I think that is a certainty.
I hope that Mogic will be a place where we can realize things that we would have given up on if we were not in Mogic. This is related to the beginning, but I want Mogic to be a place where you can expand your options, where you can find new enjoyment the more you do, and where you can discover that this kind of possibility exists within yourself. I think that is the way Mogic should be for those who want to work and those who are working.
From the perspective of society, if even a small number of people say, "It's okay for such a company to be established," "If they can do that, I want to copy them," or "I want to incorporate that into my own business," then I feel that we are helping. I believe that we are a company that has been created by discussing and squashing our own doubts one by one, and reinterpreting them.
That interpretation is not something I copied from somewhere, so I have no idea if that answer is even correct, but I think it is one answer. I hope that the answer looks fun, and that we are an entity that someone says, "Wow, that looks interesting," or "I didn't know there was such a way to run a company. What I'm answering from the beginning is the result of thinking about how to make sure that potential and possibilities expand into the future. This is based on the question, "What should we do to open up the future" for everything, including the company and its services.
Mogic and the Beginning of Education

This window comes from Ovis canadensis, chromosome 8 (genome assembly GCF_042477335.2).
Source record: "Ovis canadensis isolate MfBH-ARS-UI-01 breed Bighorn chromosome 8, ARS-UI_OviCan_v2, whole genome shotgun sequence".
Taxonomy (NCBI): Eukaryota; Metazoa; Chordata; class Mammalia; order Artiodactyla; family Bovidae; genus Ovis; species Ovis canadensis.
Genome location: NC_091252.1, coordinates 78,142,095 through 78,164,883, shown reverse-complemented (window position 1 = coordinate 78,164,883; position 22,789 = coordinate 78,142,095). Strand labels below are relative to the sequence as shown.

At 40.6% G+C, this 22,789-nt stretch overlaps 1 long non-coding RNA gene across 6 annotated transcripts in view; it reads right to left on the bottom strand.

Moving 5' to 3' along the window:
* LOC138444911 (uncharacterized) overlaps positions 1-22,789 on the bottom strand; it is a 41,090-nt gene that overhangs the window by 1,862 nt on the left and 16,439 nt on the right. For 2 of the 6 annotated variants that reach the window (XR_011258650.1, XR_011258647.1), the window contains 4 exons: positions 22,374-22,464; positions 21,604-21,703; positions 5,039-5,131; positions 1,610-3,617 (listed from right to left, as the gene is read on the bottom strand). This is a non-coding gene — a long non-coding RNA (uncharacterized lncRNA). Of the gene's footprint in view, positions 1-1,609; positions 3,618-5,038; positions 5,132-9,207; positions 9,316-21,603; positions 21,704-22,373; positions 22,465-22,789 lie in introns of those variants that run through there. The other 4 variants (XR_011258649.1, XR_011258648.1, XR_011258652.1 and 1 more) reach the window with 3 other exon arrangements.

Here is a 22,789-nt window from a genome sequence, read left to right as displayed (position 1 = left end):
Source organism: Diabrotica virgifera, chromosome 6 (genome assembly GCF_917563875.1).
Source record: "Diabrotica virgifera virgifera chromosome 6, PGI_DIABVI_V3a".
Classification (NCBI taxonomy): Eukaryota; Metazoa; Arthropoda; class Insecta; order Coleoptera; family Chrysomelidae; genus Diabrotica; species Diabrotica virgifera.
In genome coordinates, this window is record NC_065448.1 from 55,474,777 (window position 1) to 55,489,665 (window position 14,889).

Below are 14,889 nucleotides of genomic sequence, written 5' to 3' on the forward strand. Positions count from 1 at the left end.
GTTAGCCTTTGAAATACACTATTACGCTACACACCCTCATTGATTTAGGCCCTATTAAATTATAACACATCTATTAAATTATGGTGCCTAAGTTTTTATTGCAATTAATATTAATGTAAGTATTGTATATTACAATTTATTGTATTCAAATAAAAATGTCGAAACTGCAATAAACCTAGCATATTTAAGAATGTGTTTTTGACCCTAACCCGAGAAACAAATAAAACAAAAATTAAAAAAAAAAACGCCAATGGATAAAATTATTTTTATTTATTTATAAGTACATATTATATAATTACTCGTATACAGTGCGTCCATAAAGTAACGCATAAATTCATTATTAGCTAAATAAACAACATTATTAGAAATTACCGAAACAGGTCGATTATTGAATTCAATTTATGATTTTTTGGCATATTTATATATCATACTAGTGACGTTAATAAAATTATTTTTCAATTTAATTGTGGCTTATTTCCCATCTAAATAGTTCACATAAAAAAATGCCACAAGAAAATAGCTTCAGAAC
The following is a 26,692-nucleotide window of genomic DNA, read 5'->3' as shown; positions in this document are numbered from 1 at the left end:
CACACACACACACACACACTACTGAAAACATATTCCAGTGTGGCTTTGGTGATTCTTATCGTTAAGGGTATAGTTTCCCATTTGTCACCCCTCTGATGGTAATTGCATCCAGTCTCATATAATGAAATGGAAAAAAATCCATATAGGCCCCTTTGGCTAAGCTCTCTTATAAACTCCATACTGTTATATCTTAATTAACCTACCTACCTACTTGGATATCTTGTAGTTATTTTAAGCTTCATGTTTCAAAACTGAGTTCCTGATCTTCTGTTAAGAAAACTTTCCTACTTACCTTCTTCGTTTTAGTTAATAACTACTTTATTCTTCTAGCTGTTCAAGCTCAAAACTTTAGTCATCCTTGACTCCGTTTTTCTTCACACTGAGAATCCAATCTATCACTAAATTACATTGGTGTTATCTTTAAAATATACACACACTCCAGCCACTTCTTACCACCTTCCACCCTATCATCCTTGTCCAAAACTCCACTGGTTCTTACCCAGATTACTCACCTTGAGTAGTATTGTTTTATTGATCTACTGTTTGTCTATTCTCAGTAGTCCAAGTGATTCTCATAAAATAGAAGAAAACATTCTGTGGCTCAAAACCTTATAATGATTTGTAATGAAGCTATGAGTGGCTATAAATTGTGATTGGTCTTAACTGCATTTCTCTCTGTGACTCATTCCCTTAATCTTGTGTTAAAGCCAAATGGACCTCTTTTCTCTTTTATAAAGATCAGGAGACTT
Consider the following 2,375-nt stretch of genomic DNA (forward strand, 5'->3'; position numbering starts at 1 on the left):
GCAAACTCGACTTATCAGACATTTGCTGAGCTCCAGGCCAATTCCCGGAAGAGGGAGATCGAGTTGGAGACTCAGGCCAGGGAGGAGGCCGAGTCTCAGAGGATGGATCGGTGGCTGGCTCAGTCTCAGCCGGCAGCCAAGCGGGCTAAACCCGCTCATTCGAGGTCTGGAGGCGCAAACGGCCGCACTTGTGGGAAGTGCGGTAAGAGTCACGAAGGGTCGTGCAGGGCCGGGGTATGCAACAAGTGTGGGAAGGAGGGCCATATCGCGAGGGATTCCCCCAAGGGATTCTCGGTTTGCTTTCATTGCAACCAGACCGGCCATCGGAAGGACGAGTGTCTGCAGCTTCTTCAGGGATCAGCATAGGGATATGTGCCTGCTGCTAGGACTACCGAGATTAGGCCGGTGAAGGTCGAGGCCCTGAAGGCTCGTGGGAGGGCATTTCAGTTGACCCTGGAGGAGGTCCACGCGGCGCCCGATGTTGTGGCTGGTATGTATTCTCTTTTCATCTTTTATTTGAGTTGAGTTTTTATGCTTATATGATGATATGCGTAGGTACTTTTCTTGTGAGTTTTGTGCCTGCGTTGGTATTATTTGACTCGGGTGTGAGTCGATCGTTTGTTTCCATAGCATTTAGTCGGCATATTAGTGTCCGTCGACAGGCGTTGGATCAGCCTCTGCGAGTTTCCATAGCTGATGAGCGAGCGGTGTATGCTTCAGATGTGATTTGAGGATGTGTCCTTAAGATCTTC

Let's build a small but creative and global company.
What made you decide to create Mogic in the first place? What vision did you have when you started Mogic?
That was the very beginning. I had taken a leave of absence from my master's program to make films and draw pictures, and rather than going on to a doctoral program, I wanted to live a little more freely in my own way, or rather, I wanted to make things in society. When I thought about finding a job and looked at various companies, I couldn't picture myself 20 years from now.
I felt that I would have to ride a crowded train, that I would have ties if I became a big boss, that I would have to wear a suit, and that I might be doing things that I did not want to do. So, at that time, I already had a concept in mind: 20 years from now, I wanted to build a small but creative company that would be able to communicate with people on a global scale. So, when I graduated from graduate school at the age of 25, I already had that idea in mind.
But I thought it would be difficult to start a business out of the blue, so I wrote down what I lacked to start a business. I thought about where I could go to learn what I lacked, so I searched for companies and joined them one by one, changing jobs as I went along. While doing the things I wanted to do, I decided at the very least what I wanted to learn at this company before I went there. That is why I did not only work in my own department, but also in other departments on my own.
For example, what kind of things?
For example, at my previous company, I was a planner, so I should have just done planning work, but I was allowed to get involved in a little bit of corporate acquisition work, and I became friends with people in the legal and accounting departments and tried to work with them. I thought that if I were to run a company in the future, it might be difficult to make large capital transfers. I managed to fill in the gaps over a period of about five years, and finally started my own company when I was over 30 years old.